This is the deleted first chapter from a spin-off from the work in progress. I’m posting it here because I doubt it will see the light of day elsewhere.
The Fisher’s Boy
Sometimes in later life the smell of a corrupted wound conjured his mother. He tried, often, to remember more; sometimes a touch, a taste – milk and salt, say, mingled on his tongue – trembled on the edge of memory but, in truth, he lost her before he ever knew her. All he had of her came from his father, a tale of love and loss.
‘How she found the strength to come here, I’ll never know,’ his father said, years later, as they stood at the cairn that marked her grave. ‘Whatever it was had torn out half her shoulder. Shark, maybe, or pied pegtooth. But she did, and brought you safe ashore too. If you’ve half her strength and will when you’re grown you’ll be a finer man than most.’
The night she’d brought him ashore, he’d squirmed and keened, cowering in the piled seagrass of the bedplace and snapping at his father’s hand when he tried to offer comfort. He’d had but his milk teeth but they were sharp enough to leave a mark that lasted. ‘A wild thing you were,’ said his father, laughing, each time he showed the place when he begged to hear again that story, ‘but we had to make the best of it, you and I, she being gone, poor lass.’
They’d made indeed the best of it. By the time he was five he could gut the herring for the drying racks near as fast as his father and, at seven, he was handy in a boat as any man. He had besides the advantage over any man and could dive deep, herding the fish towards the net like a dog driving sheep upon the hillside. Most times he could, of course, he was away with the village boys. He was big for his age and strong with it, easily a match for lads of nine or ten – his mother’s blood, his father said. Rough and tumble ’cross the foreshore. Hide and seek across the hill. Dens and dams and ditches, mud smeared across their faces and their shirts tattered by briars and brambles as they trailed homewards in the twilight to their mothers and their suppers and their beds. That he’d no mother of his own troubled him not at all. His father had lived most of his life alone and could use a needle and a cookpot as well as an oar and fishing net and, from what he saw of his comrades’ dams, fussed far less over a torn shirt or a lost cap.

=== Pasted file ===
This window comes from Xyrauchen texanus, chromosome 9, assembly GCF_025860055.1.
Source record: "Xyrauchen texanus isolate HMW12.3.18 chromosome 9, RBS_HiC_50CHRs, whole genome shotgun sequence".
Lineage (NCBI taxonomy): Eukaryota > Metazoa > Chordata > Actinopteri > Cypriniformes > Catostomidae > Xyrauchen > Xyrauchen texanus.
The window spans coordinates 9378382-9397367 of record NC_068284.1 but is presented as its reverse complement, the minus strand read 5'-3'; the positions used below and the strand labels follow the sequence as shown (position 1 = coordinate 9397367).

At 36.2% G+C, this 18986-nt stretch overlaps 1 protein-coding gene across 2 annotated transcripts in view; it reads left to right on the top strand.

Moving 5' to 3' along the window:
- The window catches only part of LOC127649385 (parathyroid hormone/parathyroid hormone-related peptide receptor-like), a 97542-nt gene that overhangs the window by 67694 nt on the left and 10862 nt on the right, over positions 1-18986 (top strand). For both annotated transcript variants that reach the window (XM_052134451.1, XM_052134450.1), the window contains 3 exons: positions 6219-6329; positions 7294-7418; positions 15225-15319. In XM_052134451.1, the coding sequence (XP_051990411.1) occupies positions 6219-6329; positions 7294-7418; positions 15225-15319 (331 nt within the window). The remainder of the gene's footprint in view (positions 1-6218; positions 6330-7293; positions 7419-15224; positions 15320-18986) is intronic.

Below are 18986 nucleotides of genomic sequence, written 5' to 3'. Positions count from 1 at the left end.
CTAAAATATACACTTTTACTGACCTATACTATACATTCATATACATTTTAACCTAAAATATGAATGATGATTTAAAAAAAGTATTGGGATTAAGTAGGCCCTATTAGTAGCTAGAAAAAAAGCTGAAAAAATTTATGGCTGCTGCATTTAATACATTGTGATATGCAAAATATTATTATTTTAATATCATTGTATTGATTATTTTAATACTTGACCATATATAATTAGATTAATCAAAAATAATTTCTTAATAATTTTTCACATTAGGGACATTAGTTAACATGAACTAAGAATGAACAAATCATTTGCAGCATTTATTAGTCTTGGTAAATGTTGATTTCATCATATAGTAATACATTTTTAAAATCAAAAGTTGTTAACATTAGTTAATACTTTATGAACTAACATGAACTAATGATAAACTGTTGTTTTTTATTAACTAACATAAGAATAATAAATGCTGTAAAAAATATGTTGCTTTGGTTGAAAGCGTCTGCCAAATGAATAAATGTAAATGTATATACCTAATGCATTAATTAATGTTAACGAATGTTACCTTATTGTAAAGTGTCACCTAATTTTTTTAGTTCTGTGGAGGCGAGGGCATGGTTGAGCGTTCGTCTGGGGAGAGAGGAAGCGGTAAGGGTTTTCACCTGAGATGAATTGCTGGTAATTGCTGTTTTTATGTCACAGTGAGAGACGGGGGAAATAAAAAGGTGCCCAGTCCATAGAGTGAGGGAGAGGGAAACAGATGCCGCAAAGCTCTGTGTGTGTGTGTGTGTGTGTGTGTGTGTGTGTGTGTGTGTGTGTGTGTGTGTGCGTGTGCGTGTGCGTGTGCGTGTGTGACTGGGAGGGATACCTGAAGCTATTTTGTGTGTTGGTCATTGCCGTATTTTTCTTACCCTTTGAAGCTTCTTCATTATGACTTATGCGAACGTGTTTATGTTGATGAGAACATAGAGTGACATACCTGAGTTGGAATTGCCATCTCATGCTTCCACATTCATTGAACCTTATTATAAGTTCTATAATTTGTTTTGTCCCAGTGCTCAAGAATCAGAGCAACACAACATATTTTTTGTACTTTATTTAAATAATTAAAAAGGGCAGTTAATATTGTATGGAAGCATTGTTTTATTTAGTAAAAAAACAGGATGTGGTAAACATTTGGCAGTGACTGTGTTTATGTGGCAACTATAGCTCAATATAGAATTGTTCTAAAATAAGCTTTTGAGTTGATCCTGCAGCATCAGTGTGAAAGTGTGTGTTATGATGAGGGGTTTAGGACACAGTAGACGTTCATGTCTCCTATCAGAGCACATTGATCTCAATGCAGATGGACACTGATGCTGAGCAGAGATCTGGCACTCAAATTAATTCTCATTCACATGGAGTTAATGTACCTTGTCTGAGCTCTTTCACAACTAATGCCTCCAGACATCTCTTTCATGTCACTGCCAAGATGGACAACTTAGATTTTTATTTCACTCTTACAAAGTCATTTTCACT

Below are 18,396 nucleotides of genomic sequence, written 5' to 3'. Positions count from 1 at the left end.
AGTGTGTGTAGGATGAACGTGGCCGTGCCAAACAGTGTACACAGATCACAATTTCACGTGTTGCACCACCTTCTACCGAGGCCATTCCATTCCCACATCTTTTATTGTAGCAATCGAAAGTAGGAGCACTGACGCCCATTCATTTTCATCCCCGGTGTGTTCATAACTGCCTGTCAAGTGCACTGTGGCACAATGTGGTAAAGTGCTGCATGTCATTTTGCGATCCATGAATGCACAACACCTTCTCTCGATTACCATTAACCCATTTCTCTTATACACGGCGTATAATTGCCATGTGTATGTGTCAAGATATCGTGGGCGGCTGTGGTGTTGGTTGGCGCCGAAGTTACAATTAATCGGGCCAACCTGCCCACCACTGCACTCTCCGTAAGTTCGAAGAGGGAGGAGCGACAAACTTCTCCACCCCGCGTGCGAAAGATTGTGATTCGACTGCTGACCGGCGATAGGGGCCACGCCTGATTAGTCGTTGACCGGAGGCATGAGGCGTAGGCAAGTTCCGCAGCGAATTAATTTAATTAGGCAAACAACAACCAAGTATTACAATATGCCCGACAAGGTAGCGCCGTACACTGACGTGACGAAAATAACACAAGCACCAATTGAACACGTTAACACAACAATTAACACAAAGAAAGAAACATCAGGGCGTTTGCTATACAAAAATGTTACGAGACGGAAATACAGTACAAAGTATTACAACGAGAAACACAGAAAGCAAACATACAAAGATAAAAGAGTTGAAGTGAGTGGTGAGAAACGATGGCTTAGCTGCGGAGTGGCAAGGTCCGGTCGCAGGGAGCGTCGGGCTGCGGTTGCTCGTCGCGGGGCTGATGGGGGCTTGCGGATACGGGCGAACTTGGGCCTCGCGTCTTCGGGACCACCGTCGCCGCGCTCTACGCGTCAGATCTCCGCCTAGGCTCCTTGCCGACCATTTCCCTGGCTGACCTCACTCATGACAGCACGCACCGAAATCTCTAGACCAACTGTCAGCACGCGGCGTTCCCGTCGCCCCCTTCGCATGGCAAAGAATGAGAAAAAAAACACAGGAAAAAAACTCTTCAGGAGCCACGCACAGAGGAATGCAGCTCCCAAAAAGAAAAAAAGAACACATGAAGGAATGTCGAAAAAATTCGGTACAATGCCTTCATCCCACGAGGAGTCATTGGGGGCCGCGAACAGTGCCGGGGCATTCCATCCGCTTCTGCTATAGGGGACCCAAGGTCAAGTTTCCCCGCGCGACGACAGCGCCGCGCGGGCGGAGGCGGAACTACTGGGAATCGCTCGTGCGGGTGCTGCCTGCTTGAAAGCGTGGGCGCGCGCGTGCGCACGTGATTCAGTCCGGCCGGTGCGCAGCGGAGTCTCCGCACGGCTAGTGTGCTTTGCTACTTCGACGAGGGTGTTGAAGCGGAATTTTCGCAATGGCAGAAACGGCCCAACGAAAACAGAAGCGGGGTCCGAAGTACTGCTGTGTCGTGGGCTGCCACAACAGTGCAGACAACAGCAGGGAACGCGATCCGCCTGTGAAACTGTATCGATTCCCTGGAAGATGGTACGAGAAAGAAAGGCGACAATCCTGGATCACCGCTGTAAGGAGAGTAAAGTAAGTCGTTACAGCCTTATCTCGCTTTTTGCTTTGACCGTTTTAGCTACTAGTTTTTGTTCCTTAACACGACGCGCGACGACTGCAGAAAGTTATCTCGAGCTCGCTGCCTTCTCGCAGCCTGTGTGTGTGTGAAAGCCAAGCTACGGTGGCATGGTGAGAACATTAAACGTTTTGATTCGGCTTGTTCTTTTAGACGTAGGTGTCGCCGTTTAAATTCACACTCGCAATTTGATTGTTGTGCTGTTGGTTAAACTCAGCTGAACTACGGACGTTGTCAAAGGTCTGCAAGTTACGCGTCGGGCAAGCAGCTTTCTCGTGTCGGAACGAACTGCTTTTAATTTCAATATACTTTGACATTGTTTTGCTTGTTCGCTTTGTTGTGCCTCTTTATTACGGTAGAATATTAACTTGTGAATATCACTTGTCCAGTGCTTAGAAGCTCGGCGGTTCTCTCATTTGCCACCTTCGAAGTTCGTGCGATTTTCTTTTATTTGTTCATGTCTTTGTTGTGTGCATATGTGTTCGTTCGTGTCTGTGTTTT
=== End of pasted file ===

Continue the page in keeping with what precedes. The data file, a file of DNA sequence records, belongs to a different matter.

‘When you’re not in it, you keep that skin safe and you keep it secret.’ His father’s words, spoken when he was first old enough to grasp their meaning, and many times since. ‘Hide it away in a place no one else knows.’
‘Not even you? Not Myn or Ganisùthu or Farel?’
‘Me, maybe, and there’s no harm in those lads. But no one else now, and when you’re grown, only someone you’d trust with your life. That’s what it is, really; grants you a whole life rather than half a one like me.’ His father sighed, and he saw again that soft, sad look in his face, as when they talked about his mother. ‘It’s your mother should be teaching you such things, not me. Years it was before she let me know where she kept her skin. Not ’til we knew you were on the way.’
So, though mostly he still slept in it, he’d hide it here and there close by the house each morning. A strange feeling it was, to be in the boat upon the sea or up in the woods with Ganisùthu and feel the press of stones and earth and see only darkness with his other sight. He didn’t like it, and some days left his skin instead in the seagrass of his bed where the afternoon sun would warm it, but though his father never said a word, the look in his eyes was more than he could bear. Not anger – that, he could have faced – but worry, almost fear.